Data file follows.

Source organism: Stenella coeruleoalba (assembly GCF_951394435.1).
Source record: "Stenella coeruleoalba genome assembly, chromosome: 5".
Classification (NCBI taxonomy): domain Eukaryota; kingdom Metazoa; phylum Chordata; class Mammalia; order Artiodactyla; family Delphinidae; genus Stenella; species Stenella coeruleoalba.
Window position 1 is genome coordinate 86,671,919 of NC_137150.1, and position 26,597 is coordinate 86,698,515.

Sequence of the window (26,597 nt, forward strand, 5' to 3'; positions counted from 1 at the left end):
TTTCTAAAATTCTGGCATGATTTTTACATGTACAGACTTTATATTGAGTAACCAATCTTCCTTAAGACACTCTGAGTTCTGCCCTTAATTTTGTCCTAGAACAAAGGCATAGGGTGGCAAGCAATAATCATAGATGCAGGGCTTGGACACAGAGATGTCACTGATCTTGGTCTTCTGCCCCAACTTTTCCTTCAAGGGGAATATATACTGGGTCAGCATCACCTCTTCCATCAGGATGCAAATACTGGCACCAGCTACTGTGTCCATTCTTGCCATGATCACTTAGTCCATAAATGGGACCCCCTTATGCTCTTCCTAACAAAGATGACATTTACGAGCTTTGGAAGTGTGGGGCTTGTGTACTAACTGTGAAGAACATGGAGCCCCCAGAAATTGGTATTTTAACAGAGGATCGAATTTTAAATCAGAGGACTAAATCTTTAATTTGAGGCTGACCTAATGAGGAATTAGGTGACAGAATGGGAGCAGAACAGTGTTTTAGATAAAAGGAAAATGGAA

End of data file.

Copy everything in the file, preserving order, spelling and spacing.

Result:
Source organism: Stenella coeruleoalba (assembly GCF_951394435.1).
Source record: "Stenella coeruleoalba genome assembly, chromosome: 5".
Classification (NCBI taxonomy): domain Eukaryota; kingdom Metazoa; phylum Chordata; class Mammalia; order Artiodactyla; family Delphinidae; genus Stenella; species Stenella coeruleoalba.
Window position 1 is genome coordinate 86,671,919 of NC_137150.1, and position 26,597 is coordinate 86,698,515.

Sequence of the window (26,597 nt, forward strand, 5' to 3'; positions counted from 1 at the left end):
TTTCTAAAATTCTGGCATGATTTTTACATGTACAGACTTTATATTGAGTAACCAATCTTCCTTAAGACACTCTGAGTTCTGCCCTTAATTTTGTCCTAGAACAAAGGCATAGGGTGGCAAGCAATAATCATAGATGCAGGGCTTGGACACAGAGATGTCACTGATCTTGGTCTTCTGCCCCAACTTTTCCTTCAAGGGGAATATATACTGGGTCAGCATCACCTCTTCCATCAGGATGCAAATACTGGCACCAGCTACTGTGTCCATTCTTGCCATGATCACTTAGTCCATAAATGGGACCCCCTTATGCTCTTCCTAACAAAGATGACATTTACGAGCTTTGGAAGTGTGGGGCTTGTGTACTAACTGTGAAGAACATGGAGCCCCCAGAAATTGGTATTTTAACAGAGGATCGAATTTTAAATCAGAGGACTAAATCTTTAATTTGAGGCTGACCTAATGAGGAATTAGGTGACAGAATGGGAGCAGAACAGTGTTTTAGATAAAAGGAAAATGGAA